So how has Lord ‘Clive’ Soley squirrelled his way onto this blog then ? I am fairly sure that they could have found some more intelligent and impartial fellows, or even preferably some women, to put in the club.

    Of course, one could demonstrate your impartiality by publishing this post, and responding to the comments about partiality made in the ‘Sunday Times’ yesterday.


    For a member of the Lords to be making a buck by sitting on some feeble trade body pushing for the rights of a Spanish Concrete Company, against the views of many in this country who want to address the problems of climate change, does not, I’m afraid, present the House of Lords in the best light.

    This blog should help show that the Lords still have an important, nay, vital role in acting as a ‘check and balance’ against the rapacious capitalists who seem to have taken control of the House of Commons [mentioning no names, but Michael Ashcroft will know who I am talking about], and acting as a bulwark against their power.

    I await your response on this, and many other matters of interest about the Lords in general, as this wonderful idea for a blog progresses. It may also please your Lordships to know that in a blog it is helpful to also oil the wheels by entering some details of the menial daily detail to give a flavour of life on the inside. Such as what you had for lunch, and who has been paying a visit to see you.

  9. ian russell
    17/03/2008 at 2:59 pm

    what are you doing for our young people with reading difficulties?!

    I would like to see some nice photographs (but no kittens) and maybe a weekly caption competition. Good luck with this endeavour!

  10. Alan Douglas
    17/03/2008 at 3:07 pm

    My Lords, whom I bother to address because I think they might actually be listening, young people (or even an old gust-of-wind like myself) would be more interested in the political process if we thought anything we said could have any effect.

    But your colleagues in the other place have voted any powers they might have had away, to people we know do NOT listen, in Brussels. Thus the only interest we have in voting is in supporting UKIP in EU elections, forlorn as that pathetic whimper might seem to many.

    Why vote if whatever you vote for can have no effect ?

    Alan Douglas

  11. Tizzy
    17/03/2008 at 3:25 pm

    Good luck, looking forward to getting to know you.

    Do you intend to interact with the commentators, as do the more successful blogs? Also, would you put a little avatar of yourselves against your posts to make it easier to follow who’s saying what?

  12. 17/03/2008 at 4:23 pm

    Re people with reading difficulties, it would be possible to get this blog read out in an automated voice. We use Readspeaker on our site (which also uses WordPress, though the full WordPress.org version). We decided on the paid-for ad-free version, but it is possible to get a free ad-funded version to work with anything that produces an RSS feed (called Readspeaker Audiofeed creator).

    Apologies for the jargon, but in this case it is worth delving into – in the interests of encouraging greater accessibility. Our target audience is people over 50, and reading difficulties caused by visual impairments become more common the older you get.

    Ian Stobie
    Research Officer
    The PRIME Initiative

  13. elberry
    17/03/2008 at 4:54 pm

    Congratulations on achieving virtuality. Part of the problem with low voting turn-outs is, i think, that we the common unwashed cannot really trust or even identify with politicians. The more men like Blair and Brown attempt a jocular bonhomie with their electric guitars and wars and whatnot, the more they tend to strike Joe Public as sickeningly dishonest and slimy. Every politician comes across as stage-managed and hence utterly untrustworthy.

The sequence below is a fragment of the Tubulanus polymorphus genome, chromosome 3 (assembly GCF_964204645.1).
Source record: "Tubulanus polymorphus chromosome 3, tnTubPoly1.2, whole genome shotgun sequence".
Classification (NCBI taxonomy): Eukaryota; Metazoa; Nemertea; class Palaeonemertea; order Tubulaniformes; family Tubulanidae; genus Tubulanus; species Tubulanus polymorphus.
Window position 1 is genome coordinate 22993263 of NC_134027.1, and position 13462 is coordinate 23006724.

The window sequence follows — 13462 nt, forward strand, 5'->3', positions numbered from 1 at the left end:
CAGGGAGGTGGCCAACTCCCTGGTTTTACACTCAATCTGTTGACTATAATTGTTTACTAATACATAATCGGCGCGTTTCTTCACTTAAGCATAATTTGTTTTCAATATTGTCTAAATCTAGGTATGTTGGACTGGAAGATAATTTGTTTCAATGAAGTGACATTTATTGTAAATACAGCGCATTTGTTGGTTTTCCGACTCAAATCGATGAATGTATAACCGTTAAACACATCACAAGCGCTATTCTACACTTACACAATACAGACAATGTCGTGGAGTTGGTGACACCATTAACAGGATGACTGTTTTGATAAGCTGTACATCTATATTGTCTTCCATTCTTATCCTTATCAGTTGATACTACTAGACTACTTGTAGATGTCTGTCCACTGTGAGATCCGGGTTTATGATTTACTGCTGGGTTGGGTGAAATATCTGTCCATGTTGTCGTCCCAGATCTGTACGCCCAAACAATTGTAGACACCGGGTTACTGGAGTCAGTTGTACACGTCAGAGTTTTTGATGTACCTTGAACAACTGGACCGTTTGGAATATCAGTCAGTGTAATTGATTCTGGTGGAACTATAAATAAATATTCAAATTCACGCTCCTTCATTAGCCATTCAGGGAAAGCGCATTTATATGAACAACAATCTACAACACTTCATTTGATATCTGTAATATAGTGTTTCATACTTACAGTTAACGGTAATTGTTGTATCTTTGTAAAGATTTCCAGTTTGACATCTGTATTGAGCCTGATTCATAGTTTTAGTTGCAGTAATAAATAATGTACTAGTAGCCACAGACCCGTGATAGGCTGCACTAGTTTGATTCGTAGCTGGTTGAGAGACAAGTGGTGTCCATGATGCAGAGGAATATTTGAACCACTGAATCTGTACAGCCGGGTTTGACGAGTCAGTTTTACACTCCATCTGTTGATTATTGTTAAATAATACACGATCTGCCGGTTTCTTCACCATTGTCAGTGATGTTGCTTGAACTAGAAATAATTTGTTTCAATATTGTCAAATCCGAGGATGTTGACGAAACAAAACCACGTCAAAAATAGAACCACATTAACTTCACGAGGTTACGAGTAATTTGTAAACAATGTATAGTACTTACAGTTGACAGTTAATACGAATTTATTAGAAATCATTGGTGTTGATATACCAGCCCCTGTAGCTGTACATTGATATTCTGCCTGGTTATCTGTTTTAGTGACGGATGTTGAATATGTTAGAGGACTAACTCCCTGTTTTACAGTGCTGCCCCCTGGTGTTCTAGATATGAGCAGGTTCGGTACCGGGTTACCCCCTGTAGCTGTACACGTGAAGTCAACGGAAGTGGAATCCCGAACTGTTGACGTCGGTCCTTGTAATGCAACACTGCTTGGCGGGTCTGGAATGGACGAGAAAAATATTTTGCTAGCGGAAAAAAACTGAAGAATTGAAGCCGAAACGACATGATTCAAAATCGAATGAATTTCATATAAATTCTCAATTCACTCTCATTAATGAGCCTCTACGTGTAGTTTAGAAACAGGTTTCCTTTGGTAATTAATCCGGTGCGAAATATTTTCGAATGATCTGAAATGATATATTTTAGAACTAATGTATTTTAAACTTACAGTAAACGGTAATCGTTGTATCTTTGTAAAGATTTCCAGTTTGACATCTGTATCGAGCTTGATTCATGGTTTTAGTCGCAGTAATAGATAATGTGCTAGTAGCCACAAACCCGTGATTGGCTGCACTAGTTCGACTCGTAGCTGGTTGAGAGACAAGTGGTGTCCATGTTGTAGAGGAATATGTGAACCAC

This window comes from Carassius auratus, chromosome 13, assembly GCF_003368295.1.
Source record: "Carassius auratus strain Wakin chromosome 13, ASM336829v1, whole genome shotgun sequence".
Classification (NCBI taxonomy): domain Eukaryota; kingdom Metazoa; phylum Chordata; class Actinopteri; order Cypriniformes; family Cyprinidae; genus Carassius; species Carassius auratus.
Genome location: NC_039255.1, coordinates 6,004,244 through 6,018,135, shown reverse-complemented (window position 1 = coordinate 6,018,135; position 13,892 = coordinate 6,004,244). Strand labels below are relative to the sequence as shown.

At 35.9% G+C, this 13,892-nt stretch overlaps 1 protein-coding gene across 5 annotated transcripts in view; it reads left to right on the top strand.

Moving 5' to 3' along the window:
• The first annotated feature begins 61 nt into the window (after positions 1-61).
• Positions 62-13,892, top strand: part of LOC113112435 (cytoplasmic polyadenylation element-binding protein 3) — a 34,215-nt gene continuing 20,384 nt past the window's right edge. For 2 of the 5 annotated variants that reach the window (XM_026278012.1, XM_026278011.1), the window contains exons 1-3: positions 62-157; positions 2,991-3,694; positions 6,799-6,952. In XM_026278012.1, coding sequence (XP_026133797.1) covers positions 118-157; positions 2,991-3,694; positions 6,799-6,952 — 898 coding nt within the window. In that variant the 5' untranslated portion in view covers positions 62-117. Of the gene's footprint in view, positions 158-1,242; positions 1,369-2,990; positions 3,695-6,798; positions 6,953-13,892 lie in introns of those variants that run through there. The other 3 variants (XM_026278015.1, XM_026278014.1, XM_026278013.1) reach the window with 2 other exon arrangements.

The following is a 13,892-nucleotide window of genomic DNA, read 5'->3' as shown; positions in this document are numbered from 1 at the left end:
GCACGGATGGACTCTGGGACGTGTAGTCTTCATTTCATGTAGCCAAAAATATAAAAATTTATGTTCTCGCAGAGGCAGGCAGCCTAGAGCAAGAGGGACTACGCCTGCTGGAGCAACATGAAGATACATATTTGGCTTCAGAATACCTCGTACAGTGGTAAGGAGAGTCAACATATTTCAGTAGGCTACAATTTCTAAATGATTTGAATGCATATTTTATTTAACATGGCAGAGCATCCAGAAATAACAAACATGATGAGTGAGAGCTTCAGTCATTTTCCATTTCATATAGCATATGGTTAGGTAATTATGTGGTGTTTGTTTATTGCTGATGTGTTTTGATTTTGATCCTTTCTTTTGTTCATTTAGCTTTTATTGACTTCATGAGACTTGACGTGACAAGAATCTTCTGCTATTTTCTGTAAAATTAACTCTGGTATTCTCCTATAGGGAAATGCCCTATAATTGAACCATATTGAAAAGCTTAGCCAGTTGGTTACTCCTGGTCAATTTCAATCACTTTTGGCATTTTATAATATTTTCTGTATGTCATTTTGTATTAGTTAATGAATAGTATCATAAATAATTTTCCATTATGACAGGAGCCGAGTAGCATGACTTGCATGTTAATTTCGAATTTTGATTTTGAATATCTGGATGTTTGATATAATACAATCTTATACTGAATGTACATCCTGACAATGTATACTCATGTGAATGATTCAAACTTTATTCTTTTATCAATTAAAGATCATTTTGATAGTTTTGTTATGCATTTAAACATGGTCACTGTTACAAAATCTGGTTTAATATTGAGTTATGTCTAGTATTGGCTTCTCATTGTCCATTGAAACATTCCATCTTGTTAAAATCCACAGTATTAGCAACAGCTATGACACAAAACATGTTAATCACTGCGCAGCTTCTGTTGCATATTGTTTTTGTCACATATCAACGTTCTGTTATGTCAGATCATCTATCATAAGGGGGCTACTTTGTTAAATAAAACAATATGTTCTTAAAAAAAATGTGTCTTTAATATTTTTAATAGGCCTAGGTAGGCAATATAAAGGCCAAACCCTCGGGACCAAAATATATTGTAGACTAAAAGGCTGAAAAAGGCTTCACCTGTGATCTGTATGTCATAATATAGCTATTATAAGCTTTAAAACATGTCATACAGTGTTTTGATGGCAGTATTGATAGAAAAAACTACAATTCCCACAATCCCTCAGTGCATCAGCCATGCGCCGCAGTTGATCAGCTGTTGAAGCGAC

What we need are men and women who have no shame, who call it like they see it and greet rebukes & scoffs with a broad, mocking grin. Surely this is the purpose of the aristocracy? – not requiring the approval of the mob, as do common politicians, you can lay your thing down and be as offensively honest & brutal as need be.

    I personally would welcome a new tone in politics, starting with the Lords – a tone of unabashed humanity, of casually offensive statements – such as everyone makes in his cups – of swearing and belching and tossing chicken bones to the dogs. This is how people really are. This is what we – the common man – trust and will follow.

    The revolution must start here! A revolution against Political Correctness, against timid souls and money-grubbing fools, a revolution in favour of hard talk and impromptu fisticuffs, a return to the days of Wellington, when men were men and politicians were hanged from lamp posts.

    I can lay my hand on my heart and say – in all sincerity – that I represent the British people.

  14. 17/03/2008 at 5:52 pm

    Welcome to world of blogs! I am looking forward to seeing what come out of this – it’s certainly interesting (and not just as a law librarian) to get a peek inside some of the minds of the HoL.

    I would like to second the request for avatars, just to make it easier to see who is posting.

  15. 17/03/2008 at 8:57 pm

    We would have been lost in recent years without the House of Lords. Welcome (all+ of you) to the blogosphere.

    (+Welcome *back*, Lord Soley.)

  16. ian russell
    18/03/2008 at 8:23 am

    now you have photos! and they brighten the place no end.

  17. Malty
    18/03/2008 at 4:44 pm

    Dear Lobs

    Please can we have our democracy back.

    Would you kindly ask Sauron the following…

    What is the price of gold today.

    Can we have our pensions back.

    When will he be holding the referendum.

    Thanking you in anticipation, Malty

  18. 19/03/2008 at 5:28 pm

    Hello here,
    I’m very pleased to see the Lords experimenting in this way. I’ve blogged about it here.

    When I toured the German Parliament buildings recently, I was told that the architecture of the buildings was largely transparent, not to show off the power of concrete, but to highlight that transparency is a fundamental part of democracy.

    Through blogging I believe that you can increase transparency.

    I look forward to following the blog, and congratulations on getting it started…